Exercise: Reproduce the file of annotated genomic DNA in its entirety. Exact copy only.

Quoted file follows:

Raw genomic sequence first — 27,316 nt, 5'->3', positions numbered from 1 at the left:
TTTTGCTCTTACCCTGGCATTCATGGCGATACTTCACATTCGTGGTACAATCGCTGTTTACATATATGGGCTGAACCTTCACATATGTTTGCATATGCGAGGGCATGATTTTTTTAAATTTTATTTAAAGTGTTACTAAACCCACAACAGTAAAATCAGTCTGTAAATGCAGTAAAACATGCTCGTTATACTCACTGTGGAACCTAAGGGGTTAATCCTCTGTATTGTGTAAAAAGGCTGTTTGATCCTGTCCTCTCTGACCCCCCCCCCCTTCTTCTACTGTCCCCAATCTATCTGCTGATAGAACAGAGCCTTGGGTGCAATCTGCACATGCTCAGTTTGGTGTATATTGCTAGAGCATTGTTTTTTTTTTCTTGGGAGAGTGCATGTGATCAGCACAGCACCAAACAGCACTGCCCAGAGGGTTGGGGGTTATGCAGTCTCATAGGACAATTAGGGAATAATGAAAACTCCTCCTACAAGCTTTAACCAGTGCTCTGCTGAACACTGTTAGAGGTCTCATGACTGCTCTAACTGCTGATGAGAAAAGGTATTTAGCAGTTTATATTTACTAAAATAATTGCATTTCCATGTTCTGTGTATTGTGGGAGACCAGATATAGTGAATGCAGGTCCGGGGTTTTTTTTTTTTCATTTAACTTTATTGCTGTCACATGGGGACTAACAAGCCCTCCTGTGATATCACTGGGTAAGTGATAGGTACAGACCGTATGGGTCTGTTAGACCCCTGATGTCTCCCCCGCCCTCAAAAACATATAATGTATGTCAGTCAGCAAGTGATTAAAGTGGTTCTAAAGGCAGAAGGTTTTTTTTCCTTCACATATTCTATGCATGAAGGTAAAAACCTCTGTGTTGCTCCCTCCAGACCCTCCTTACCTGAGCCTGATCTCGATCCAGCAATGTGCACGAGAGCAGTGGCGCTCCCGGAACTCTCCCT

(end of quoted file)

Raw genomic sequence first — 27,316 nt, 5'->3', positions numbered from 1 at the left:
TTTTGCTCTTACCCTGGCATTCATGGCGATACTTCACATTCGTGGTACAATCGCTGTTTACATATATGGGCTGAACCTTCACATATGTTTGCATATGCGAGGGCATGATTTTTTTAAATTTTATTTAAAGTGTTACTAAACCCACAACAGTAAAATCAGTCTGTAAATGCAGTAAAACATGCTCGTTATACTCACTGTGGAACCTAAGGGGTTAATCCTCTGTATTGTGTAAAAAGGCTGTTTGATCCTGTCCTCTCTGACCCCCCCCCCCTTCTTCTACTGTCCCCAATCTATCTGCTGATAGAACAGAGCCTTGGGTGCAATCTGCACATGCTCAGTTTGGTGTATATTGCTAGAGCATTGTTTTTTTTTTCTTGGGAGAGTGCATGTGATCAGCACAGCACCAAACAGCACTGCCCAGAGGGTTGGGGGTTATGCAGTCTCATAGGACAATTAGGGAATAATGAAAACTCCTCCTACAAGCTTTAACCAGTGCTCTGCTGAACACTGTTAGAGGTCTCATGACTGCTCTAACTGCTGATGAGAAAAGGTATTTAGCAGTTTATATTTACTAAAATAATTGCATTTCCATGTTCTGTGTATTGTGGGAGACCAGATATAGTGAATGCAGGTCCGGGGTTTTTTTTTTTTCATTTAACTTTATTGCTGTCACATGGGGACTAACAAGCCCTCCTGTGATATCACTGGGTAAGTGATAGGTACAGACCGTATGGGTCTGTTAGACCCCTGATGTCTCCCCCGCCCTCAAAAACATATAATGTATGTCAGTCAGCAAGTGATTAAAGTGGTTCTAAAGGCAGAAGGTTTTTTTTCCTTCACATATTCTATGCATGAAGGTAAAAACCTCTGTGTTGCTCCCTCCAGACCCTCCTTACCTGAGCCTGATCTCGATCCAGCAATGTGCACGAGAGCAGTGGCGCTCCCGGAACTCTCCCT